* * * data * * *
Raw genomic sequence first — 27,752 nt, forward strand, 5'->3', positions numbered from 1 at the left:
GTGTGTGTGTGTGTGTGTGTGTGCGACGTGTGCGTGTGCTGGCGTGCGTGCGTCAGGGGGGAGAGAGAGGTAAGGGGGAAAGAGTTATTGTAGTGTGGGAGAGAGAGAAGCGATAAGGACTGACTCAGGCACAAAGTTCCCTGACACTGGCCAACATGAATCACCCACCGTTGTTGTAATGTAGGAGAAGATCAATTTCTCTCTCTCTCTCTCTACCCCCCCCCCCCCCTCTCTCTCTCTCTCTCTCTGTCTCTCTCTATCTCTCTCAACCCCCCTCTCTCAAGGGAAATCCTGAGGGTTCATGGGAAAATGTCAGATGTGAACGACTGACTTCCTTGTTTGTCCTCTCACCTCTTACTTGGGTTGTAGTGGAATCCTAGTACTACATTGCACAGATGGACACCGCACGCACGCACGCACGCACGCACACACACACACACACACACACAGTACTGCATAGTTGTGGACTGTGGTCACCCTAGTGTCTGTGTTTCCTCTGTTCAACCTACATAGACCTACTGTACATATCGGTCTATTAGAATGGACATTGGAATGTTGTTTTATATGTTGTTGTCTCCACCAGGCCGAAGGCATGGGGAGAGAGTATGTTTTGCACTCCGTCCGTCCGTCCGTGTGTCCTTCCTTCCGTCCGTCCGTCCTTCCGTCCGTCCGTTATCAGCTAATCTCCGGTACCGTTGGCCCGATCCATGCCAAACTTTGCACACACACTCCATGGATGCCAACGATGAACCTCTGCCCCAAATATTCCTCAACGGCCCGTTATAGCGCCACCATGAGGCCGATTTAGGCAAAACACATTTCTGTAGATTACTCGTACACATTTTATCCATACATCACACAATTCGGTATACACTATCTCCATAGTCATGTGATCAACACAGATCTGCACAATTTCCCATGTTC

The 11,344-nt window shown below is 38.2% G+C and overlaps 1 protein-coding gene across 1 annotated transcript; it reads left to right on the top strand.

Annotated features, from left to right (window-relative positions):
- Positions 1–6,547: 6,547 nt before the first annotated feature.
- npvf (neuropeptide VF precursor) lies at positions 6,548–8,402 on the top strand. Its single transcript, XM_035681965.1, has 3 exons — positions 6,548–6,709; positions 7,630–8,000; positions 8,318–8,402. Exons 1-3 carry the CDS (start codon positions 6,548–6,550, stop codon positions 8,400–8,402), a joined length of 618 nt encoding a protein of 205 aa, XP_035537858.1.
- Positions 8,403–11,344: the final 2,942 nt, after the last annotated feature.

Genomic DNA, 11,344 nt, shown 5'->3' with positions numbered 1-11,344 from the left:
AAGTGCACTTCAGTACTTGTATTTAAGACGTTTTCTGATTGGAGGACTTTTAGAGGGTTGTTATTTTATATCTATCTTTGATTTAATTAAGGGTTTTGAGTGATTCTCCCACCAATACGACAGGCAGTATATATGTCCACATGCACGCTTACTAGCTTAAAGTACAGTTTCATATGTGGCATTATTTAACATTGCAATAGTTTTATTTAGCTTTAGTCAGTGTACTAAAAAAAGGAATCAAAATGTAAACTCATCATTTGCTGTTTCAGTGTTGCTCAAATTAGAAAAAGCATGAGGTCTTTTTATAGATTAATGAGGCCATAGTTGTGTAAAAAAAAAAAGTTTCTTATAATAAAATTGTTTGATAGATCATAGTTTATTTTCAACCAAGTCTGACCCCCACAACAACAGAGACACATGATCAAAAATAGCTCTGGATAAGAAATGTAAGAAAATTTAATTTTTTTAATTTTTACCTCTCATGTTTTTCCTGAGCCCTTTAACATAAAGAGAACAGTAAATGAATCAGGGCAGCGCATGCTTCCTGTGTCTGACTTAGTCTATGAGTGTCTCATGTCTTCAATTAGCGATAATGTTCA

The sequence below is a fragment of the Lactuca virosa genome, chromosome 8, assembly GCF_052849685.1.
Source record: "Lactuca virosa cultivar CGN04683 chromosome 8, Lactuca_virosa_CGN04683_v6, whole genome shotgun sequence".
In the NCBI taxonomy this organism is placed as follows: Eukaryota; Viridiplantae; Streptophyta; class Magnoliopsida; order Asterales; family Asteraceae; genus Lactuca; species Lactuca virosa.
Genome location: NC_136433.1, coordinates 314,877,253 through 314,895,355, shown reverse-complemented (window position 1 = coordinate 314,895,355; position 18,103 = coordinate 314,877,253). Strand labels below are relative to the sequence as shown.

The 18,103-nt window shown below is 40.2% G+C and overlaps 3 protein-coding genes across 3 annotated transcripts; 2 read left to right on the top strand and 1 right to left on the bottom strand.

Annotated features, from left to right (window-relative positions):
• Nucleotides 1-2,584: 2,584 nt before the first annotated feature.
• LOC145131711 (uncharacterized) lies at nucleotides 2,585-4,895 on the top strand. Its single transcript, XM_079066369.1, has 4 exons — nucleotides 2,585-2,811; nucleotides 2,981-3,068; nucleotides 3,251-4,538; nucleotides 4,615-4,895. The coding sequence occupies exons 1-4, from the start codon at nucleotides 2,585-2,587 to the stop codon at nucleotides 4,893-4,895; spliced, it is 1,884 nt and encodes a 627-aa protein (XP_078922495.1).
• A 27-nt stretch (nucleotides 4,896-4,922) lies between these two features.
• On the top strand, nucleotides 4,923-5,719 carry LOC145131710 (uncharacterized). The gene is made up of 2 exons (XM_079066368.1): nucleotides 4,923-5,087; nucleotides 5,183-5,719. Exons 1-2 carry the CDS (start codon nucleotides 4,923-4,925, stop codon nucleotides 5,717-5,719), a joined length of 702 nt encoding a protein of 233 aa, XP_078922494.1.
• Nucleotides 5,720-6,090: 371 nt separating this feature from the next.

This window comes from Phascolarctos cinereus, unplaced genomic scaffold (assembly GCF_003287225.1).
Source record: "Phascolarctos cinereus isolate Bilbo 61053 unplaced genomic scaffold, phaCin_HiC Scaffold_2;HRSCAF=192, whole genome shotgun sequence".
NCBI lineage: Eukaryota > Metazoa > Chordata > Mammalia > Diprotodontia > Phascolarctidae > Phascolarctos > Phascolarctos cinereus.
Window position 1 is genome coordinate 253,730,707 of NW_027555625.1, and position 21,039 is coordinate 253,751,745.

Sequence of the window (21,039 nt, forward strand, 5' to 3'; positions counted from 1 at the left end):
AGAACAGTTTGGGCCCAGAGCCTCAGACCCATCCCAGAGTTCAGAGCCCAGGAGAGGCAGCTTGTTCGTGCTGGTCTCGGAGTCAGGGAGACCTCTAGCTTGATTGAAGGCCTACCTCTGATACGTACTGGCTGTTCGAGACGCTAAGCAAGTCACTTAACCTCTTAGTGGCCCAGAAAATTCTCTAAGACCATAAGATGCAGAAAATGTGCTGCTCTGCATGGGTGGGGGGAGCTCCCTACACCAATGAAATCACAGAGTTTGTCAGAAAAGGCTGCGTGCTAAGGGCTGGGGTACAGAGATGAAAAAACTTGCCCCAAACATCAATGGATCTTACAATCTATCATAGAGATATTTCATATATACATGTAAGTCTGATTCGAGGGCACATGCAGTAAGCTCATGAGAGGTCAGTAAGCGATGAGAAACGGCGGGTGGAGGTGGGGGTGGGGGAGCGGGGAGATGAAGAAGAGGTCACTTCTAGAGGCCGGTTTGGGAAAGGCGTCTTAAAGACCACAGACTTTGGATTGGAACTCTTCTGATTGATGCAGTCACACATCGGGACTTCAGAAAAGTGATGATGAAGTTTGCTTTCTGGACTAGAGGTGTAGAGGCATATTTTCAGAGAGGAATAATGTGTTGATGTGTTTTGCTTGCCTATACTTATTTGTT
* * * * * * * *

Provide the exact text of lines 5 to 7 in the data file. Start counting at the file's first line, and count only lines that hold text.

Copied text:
- Positions 1–6,547: 6,547 nt before the first annotated feature.
- npvf (neuropeptide VF precursor) lies at positions 6,548–8,402 on the top strand. Its single transcript, XM_035681965.1, has 3 exons — positions 6,548–6,709; positions 7,630–8,000; positions 8,318–8,402. Exons 1-3 carry the CDS (start codon positions 6,548–6,550, stop codon positions 8,400–8,402), a joined length of 618 nt encoding a protein of 205 aa, XP_035537858.1.
- Positions 8,403–11,344: the final 2,942 nt, after the last annotated feature.